Overall, we suggest that neuron counts should not be used as a sole proxy for moral weight, but cannot be dismissed entirely. Rather, neuron counts should be combined with other metrics in an overall weighted score that includes information about whether different species have welfare-relevant capacities.
Given this context, neuron counts will likely continue to be a meaningful factor in most plausible models for estimating interspecies relative moral importance; it is therefore important both morally and epistemically that neuron count estimates are accurate. This is especially true with respect to those species for which we can plausibly impact the welfare of a very large number of individual members. Farmed fish, of which more than 50 billion are slaughtered each year (probably more than the number of farmed chickens), are easily among those species for which it is most important to obtain a high-quality neuron count estimate.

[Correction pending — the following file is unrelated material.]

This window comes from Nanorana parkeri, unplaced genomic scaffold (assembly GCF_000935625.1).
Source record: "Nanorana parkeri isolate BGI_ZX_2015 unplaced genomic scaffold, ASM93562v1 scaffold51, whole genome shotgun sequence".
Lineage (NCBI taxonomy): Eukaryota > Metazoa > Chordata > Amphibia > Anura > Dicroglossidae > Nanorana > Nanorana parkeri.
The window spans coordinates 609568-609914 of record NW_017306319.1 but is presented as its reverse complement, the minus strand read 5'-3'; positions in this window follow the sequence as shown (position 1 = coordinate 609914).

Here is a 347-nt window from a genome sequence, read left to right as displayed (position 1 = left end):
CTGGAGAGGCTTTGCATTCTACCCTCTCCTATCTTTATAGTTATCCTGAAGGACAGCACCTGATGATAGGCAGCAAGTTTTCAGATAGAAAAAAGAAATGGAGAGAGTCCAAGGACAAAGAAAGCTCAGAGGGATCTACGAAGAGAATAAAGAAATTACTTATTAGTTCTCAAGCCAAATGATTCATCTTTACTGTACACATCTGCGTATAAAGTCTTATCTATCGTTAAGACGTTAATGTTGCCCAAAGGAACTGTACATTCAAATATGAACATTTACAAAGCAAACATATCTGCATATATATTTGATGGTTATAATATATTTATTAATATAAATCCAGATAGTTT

Current neuron count data for fish
Invincible Wellbeing's Planetary Animal Welfare Survey (PAWS) spreadsheet is, to the best of my knowledge, the most comprehensive literature review of neuron count estimates across animal species. Despite this, only two fish species, both weighing less than one gram, appear in PAWS.
Table 1. Fish neuron counts (PAWS)
Average Adult Body Weight
|Guppy (Poecilia reticulata)
|Zebrafish (Danio rerio)
A further independent literature review revealed only a single additional estimate of a fish species’s neuron count: in What We Owe the Future, Will MacAskill cites this study of the Cleaner Fish (Labroides dimidiatus) with some relevant data (average body mass of 3.5 g and an average brain cell count of 39 million), and assumes that approximately half of these brain cells are neurons, leading to a final neuron count estimate of 20 million